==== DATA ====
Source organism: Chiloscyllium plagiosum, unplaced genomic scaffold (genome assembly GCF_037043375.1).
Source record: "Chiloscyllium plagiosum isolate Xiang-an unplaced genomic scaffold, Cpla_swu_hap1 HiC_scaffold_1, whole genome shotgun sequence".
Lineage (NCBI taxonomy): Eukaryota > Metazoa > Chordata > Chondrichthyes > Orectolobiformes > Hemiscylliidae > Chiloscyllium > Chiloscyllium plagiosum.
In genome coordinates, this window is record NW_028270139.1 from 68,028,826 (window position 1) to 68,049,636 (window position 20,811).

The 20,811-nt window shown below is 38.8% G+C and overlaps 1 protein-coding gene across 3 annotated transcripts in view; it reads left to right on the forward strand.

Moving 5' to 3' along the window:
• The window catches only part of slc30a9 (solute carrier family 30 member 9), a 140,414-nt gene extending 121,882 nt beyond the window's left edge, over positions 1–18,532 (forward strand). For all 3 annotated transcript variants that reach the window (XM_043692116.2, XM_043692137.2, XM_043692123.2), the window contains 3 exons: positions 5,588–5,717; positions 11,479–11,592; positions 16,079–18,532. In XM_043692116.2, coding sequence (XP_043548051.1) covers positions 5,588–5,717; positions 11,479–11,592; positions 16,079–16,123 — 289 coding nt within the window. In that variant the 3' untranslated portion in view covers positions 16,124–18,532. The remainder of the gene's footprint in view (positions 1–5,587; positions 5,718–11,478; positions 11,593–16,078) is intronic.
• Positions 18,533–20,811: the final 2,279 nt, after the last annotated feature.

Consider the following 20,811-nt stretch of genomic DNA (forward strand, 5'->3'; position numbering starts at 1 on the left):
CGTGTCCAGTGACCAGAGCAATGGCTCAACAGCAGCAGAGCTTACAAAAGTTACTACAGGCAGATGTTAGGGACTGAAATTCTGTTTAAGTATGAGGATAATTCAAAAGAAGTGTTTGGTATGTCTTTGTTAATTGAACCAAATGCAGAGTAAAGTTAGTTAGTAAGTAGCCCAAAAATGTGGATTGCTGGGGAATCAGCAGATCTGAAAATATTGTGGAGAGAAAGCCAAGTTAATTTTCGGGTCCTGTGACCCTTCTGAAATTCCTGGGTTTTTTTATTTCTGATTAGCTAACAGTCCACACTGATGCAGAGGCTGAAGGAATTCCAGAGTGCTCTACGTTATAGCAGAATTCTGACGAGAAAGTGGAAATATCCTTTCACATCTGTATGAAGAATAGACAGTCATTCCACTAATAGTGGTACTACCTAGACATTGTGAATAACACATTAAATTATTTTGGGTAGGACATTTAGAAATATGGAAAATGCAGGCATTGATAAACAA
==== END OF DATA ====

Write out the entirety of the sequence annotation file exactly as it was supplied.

Source organism: Chiloscyllium plagiosum, unplaced genomic scaffold (genome assembly GCF_037043375.1).
Source record: "Chiloscyllium plagiosum isolate Xiang-an unplaced genomic scaffold, Cpla_swu_hap1 HiC_scaffold_1, whole genome shotgun sequence".
Lineage (NCBI taxonomy): Eukaryota > Metazoa > Chordata > Chondrichthyes > Orectolobiformes > Hemiscylliidae > Chiloscyllium > Chiloscyllium plagiosum.
In genome coordinates, this window is record NW_028270139.1 from 68,028,826 (window position 1) to 68,049,636 (window position 20,811).

The 20,811-nt window shown below is 38.8% G+C and overlaps 1 protein-coding gene across 3 annotated transcripts in view; it reads left to right on the forward strand.

Moving 5' to 3' along the window:
• The window catches only part of slc30a9 (solute carrier family 30 member 9), a 140,414-nt gene extending 121,882 nt beyond the window's left edge, over positions 1–18,532 (forward strand). For all 3 annotated transcript variants that reach the window (XM_043692116.2, XM_043692137.2, XM_043692123.2), the window contains 3 exons: positions 5,588–5,717; positions 11,479–11,592; positions 16,079–18,532. In XM_043692116.2, coding sequence (XP_043548051.1) covers positions 5,588–5,717; positions 11,479–11,592; positions 16,079–16,123 — 289 coding nt within the window. In that variant the 3' untranslated portion in view covers positions 16,124–18,532. The remainder of the gene's footprint in view (positions 1–5,587; positions 5,718–11,478; positions 11,593–16,078) is intronic.
• Positions 18,533–20,811: the final 2,279 nt, after the last annotated feature.

Consider the following 20,811-nt stretch of genomic DNA (forward strand, 5'->3'; position numbering starts at 1 on the left):
CGTGTCCAGTGACCAGAGCAATGGCTCAACAGCAGCAGAGCTTACAAAAGTTACTACAGGCAGATGTTAGGGACTGAAATTCTGTTTAAGTATGAGGATAATTCAAAAGAAGTGTTTGGTATGTCTTTGTTAATTGAACCAAATGCAGAGTAAAGTTAGTTAGTAAGTAGCCCAAAAATGTGGATTGCTGGGGAATCAGCAGATCTGAAAATATTGTGGAGAGAAAGCCAAGTTAATTTTCGGGTCCTGTGACCCTTCTGAAATTCCTGGGTTTTTTTATTTCTGATTAGCTAACAGTCCACACTGATGCAGAGGCTGAAGGAATTCCAGAGTGCTCTACGTTATAGCAGAATTCTGACGAGAAAGTGGAAATATCCTTTCACATCTGTATGAAGAATAGACAGTCATTCCACTAATAGTGGTACTACCTAGACATTGTGAATAACACATTAAATTATTTTGGGTAGGACATTTAGAAATATGGAAAATGCAGGCATTGATAAACAA